The fourth

By Kevin McIlvoy

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And while from death I’m free, / I’ll sing on, I’ll sing on. / And while from death I’m free, I’ll sing on. / And while from death I’m free, I’ll sing and joyful be, / and through eternity / I’ll sing on, I’ll sing on, / and through eternity / I’ll sing on.

(“Wondrous Love,” 1811, the Second Great Awakening)


That night in the penitentiary cell block where

the fourth murder in six months had been called

a suicide, the inmate guide showed him the layout of

the four floors ringed in razor wire. The inmate whispered,


This, this death of somehow throwing yourself over

and down would be a feat no matter how much

you wanted to be done with dying here.


This, this death, being flown already dead into

the air and over the wire and your own

weight crushing your body when you hit and not

a stitch of clothing on is unsurprising compared to

the other ways prisoners can die.


Listen. Will you listen.

I have one chance to tell this.


The three killed were falsely convicted.

They would have been released eventually

because one jailhouse lawyer, one old man,

had puzzled together the facts, made

appeal files that brimmed, spent endless

hours gleaning and fail-proofing the cases.


This one man took this long shot

of smuggling the files out of his cell.

He risked having them intercepted.


Why, you ask. Why not ask why the state

would care so much about the covering up that

it would murder the defender of three innocent men

imprisoned through three different kinds of coercion?


Listen. Will you listen,

young preacher’s boy.


You aren’t asking why one thirty-year convict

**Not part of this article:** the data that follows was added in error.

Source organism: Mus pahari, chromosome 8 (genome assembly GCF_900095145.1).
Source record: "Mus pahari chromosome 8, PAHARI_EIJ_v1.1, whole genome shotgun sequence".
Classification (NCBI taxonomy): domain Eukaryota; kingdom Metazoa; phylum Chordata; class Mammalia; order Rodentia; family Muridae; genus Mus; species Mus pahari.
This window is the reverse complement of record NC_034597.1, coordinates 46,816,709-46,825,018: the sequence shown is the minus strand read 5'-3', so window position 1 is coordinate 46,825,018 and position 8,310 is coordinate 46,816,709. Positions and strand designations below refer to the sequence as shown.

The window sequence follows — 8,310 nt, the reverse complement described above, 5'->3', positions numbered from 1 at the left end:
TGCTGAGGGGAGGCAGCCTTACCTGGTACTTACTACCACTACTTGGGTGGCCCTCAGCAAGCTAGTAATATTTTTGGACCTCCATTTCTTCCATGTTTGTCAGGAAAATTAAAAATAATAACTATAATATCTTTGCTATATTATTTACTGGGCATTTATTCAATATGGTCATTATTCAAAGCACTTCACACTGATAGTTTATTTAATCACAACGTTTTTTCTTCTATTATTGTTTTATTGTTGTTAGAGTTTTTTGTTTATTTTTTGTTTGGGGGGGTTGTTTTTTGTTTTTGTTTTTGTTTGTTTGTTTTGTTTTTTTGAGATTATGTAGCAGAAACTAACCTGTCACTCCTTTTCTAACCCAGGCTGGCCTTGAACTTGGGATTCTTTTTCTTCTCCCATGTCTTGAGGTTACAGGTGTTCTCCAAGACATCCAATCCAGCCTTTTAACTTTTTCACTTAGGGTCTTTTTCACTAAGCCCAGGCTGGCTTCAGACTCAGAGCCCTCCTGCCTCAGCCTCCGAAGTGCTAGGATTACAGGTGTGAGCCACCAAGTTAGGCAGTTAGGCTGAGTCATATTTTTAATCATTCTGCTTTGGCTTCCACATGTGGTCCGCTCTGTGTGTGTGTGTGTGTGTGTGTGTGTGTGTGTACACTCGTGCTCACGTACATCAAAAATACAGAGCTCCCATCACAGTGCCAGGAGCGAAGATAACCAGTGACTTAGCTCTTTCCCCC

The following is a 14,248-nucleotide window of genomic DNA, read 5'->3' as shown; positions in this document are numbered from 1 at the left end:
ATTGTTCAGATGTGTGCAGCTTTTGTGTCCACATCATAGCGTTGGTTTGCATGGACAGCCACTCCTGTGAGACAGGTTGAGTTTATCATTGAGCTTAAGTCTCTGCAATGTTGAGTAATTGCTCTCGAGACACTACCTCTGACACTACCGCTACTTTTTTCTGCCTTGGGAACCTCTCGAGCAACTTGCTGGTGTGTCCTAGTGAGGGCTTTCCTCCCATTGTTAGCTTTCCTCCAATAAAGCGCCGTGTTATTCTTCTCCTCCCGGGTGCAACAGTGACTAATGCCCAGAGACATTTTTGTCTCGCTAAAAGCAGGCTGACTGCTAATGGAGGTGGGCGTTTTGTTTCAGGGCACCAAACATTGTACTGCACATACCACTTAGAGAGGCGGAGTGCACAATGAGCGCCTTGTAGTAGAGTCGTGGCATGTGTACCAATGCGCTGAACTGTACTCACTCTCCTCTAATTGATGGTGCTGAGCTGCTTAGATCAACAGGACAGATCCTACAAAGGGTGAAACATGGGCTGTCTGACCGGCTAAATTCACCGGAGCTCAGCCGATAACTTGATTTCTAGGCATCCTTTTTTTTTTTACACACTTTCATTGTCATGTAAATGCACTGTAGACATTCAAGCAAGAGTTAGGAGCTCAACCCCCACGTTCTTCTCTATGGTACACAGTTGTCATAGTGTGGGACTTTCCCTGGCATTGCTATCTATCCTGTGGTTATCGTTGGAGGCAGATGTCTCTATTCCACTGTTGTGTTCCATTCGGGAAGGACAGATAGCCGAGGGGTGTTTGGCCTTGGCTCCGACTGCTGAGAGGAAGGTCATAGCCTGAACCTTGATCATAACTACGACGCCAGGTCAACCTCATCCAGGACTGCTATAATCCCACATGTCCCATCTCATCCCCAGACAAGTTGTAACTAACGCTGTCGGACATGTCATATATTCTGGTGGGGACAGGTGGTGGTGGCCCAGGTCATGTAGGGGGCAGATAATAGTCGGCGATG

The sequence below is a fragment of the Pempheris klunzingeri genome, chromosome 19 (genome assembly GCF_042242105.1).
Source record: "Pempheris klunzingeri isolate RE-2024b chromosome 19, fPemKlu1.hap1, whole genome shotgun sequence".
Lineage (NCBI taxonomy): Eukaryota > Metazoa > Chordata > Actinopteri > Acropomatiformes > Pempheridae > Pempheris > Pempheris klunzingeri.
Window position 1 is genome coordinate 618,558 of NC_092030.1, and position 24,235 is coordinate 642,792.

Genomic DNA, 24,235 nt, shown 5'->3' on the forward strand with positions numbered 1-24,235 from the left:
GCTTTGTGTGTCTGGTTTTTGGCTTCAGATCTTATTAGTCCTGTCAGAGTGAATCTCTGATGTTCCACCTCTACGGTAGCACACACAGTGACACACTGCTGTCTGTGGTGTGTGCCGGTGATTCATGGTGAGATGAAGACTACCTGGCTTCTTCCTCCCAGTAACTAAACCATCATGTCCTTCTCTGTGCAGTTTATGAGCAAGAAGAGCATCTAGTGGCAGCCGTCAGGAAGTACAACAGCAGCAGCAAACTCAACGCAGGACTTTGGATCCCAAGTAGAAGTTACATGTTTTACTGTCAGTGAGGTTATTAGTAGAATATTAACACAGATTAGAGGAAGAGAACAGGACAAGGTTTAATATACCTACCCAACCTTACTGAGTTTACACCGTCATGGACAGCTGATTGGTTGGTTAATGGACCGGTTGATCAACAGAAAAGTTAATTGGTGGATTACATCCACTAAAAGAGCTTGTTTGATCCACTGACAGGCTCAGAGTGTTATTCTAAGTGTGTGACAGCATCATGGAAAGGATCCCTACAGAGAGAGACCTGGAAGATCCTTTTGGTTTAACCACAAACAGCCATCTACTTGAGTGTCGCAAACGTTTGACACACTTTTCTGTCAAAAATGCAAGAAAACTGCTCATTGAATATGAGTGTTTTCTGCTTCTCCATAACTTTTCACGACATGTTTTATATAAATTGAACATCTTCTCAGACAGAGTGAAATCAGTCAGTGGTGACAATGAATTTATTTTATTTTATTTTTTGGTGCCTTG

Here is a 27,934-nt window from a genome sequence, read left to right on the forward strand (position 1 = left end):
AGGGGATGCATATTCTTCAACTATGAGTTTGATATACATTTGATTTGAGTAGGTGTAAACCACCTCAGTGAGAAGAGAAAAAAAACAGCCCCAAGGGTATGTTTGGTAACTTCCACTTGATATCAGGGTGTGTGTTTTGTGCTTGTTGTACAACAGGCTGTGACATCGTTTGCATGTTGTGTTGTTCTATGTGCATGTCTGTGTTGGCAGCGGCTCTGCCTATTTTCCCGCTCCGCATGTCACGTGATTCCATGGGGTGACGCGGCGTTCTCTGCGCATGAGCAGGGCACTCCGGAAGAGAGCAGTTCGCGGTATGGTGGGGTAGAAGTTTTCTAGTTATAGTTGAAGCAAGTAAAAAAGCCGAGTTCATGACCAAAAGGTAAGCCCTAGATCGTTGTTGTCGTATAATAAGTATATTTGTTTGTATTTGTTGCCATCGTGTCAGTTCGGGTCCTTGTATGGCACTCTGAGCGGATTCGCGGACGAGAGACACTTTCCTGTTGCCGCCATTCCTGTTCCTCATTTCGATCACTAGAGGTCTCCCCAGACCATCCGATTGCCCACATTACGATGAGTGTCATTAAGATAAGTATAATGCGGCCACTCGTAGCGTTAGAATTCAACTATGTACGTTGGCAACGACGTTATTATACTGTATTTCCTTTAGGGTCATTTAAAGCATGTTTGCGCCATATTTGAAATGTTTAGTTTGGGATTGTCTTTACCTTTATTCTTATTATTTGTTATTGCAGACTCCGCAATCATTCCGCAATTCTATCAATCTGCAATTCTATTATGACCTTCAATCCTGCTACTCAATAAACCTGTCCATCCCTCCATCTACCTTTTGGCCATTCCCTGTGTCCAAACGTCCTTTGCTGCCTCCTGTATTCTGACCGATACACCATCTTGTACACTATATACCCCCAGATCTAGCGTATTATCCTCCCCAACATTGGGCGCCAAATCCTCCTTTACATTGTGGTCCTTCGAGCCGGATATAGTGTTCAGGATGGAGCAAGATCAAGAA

with everything to lose would commit this act

of love, knowing if he was caught he would

be flung to his death like garbage by guards the other

guards couldn’t restrain without losing everything.


But you’re here every month, mister college boy, and

the strip searches have gotten worse for you, am

I right – and the guards’ threats deadlier.


And what will you do when a Security guard makes you bleed

out your ass and puts the bloody glove in your face

and tells you to come visit again as soon as you want.


What’re you – free-living, light, not even thirty,

clean white as the iron gate of a plantation.


If you don’t return here, little lost lamb,

we’ll understand that you decided to live.


Will you listen. Listen.


Will you remember that fourth man’s love,

his commitment, the price of his decision.


Will you scratch this story down,

this death –

this death –

this death.


And his death.

His flight.





Kevin McIlvoy’s poems appear in Consequence, Willow Springs, Olney, Barzakh, River Heron Review, LEON, and other magazines. His novel One Kind Favor (2021, WTAW Press) is his eighth published book.


He has published five novels, A Waltz, The Fifth Station, Little Peg, Hyssop, At the Gate of All Wonder, and a short story collection, The Complete History of New Mexico.


His short fiction has appeared in Harper’s, Southern Review, Ploughshares, Missouri Review, and other literary magazines. A collection of his prose poems and short-short stories, 57 Octaves Below Middle C, has been published by Four Way Books.


For twenty-seven years he was fiction editor and editor-in-chief of the national literary magazine, Puerto del Sol. He taught in the Warren Wilson College MFA Program in Creative Writing from 1987 to 2019; he taught as a Regents Professor of Creative Writing in the New Mexico State University MFA Program from 1981 to 2008.